The 2016 UEFA European Championship is just days away from its commencement, bringing together the best players that Europe has to offer. Cristiano Ronaldo, Zlatan Ibrahimović, Andrés Iniesta, Paul Pogba and Robert Lewandowski are just a few of the outstanding names taking part in the competition, alongside breakout start and young talents such as Jamie Vardy, Kingsley Coman and Renato Sanches. The final 23 man squads for Euro 2016 have been released, leading to discussions on absences for tactical reasons as well as injuries, as the likes of Claudio Marchisio, Vincent Kompany and Daniel Carvajal will miss the tournament.
But what’s behind the names of the players? Their birthdates, which offer some interesting points analysed below. Is there a month in which there are more Euro 2016 players born? Is there any reason for it? The answer to both questions is ‘yes’.
Analysing the birthdates by months we can see that 57% of players are born during the first half of the year, i.e. from January to June, and the most common months are January and May (59 players), February (54) and April (53). In contrast, the months with the fewest players born are October (38), August (31) and November (29), all in the second half of the year.
A graphical way to see it is by grouping it by quarters, where there is a clear downward trend as the year progresses for Euro 2016 players.
Differences can also be observed by geographical regions: Northern and Central Europe countries are typically contributing fewer players born in the cold months of January, February and March, while the Mediterranean are those who have more.
Countries with the fewest players born in the first quarter:
- Hungary and Sweden: 4
- Belgium, Czech Republic, England, Iceland, Northern Ireland, Slovakia and Romania: 5
Countries with most players born in the first quarter:
- Turkey: 12
- Croatia, Italy and Spain: 9
Also, comparing the distribution of the players’ month of birth in Euro 2016, we can draw some conclusions. There is only one national team with no players born in January (Iceland), three in February (Czech Republic, England and Ireland) and two in March (Northern Ireland and Poland), but there are two nations without players born in October (Poland and Russia), five in November (Czech Republic, Russia, Sweden, Turkey and Wales) and up to six in December (Austria, Croatia, Iceland, Ireland, Spain and Turkey).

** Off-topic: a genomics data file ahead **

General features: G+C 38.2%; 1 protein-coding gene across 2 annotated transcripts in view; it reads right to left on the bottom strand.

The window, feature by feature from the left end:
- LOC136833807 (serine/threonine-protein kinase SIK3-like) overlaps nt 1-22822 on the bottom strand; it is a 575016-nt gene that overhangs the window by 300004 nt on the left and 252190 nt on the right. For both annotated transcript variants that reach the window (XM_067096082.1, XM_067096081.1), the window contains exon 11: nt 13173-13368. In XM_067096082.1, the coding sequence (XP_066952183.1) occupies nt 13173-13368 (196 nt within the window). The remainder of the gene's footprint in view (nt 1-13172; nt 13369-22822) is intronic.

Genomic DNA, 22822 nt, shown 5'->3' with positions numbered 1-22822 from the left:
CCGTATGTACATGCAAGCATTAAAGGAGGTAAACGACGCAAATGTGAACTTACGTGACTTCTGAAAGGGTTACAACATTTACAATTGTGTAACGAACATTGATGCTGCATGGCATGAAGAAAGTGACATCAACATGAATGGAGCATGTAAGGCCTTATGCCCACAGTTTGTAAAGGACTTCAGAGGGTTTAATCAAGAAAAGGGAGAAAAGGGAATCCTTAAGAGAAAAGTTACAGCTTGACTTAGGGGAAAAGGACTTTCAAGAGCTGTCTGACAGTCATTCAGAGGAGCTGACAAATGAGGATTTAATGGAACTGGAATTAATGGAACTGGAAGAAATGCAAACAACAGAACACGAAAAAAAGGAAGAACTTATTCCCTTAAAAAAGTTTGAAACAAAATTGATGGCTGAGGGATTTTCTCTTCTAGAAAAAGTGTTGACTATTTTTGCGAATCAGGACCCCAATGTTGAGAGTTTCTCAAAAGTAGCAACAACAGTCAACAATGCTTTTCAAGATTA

Coincidence or Scientific Fact?
With these numbers we wonder whether the fact that there are many more players born earlier the year is only a coincidence or if there is any reason that can explain it. This is what the journalist and bestselling author Malcolm Gladwell made in 2008 when he published his book ‘Outliers: The Story of Success’. Gladwell argued that the date of birth of a child who plays football could predict his/her chances of success in adulthood.
Normally, youth academies teams are divided by age, this is by calendar year, so the difference at an early age between a child born on January 1st and one born on December 31st is significant in terms of size, skills or strength. These differences make those who are born in the early months of the year stand out more easily than his teammates, and therefore are more likely to be selected to be moved up to another level and play more. In short, they are more likely to go far, debuting with the first team and, if they are the best of the best, play a European Championship such as France 2016. This difference is called ‘Relative Age Effect (RAE)’, also extrapolated to other areas such as education or the link with certain types of disease. While official figures (Eurostat) indicate a certain balance in the distribution of births in the European Union over the year – with July and August slightly standing out, and February and November have the least occurrence – this distribution does not follow the same line in sports. Euro 2016 is a prime example, with a prevalence of players born in the first half of the year.
Of course, this does not mean that a child born at the end of the year cannot become a football star. The clearest examples are Pelé and Diego Maradona, both born in October. Yet other legends do follow this theory, as Johan Cruyff (April), Michel Platini (June), Ronaldinho (March), Lionel Messi (June) and Cristiano Ronaldo (February) were all born within the first six months of the year.
Photo By: AP Photo/Christophe Ena
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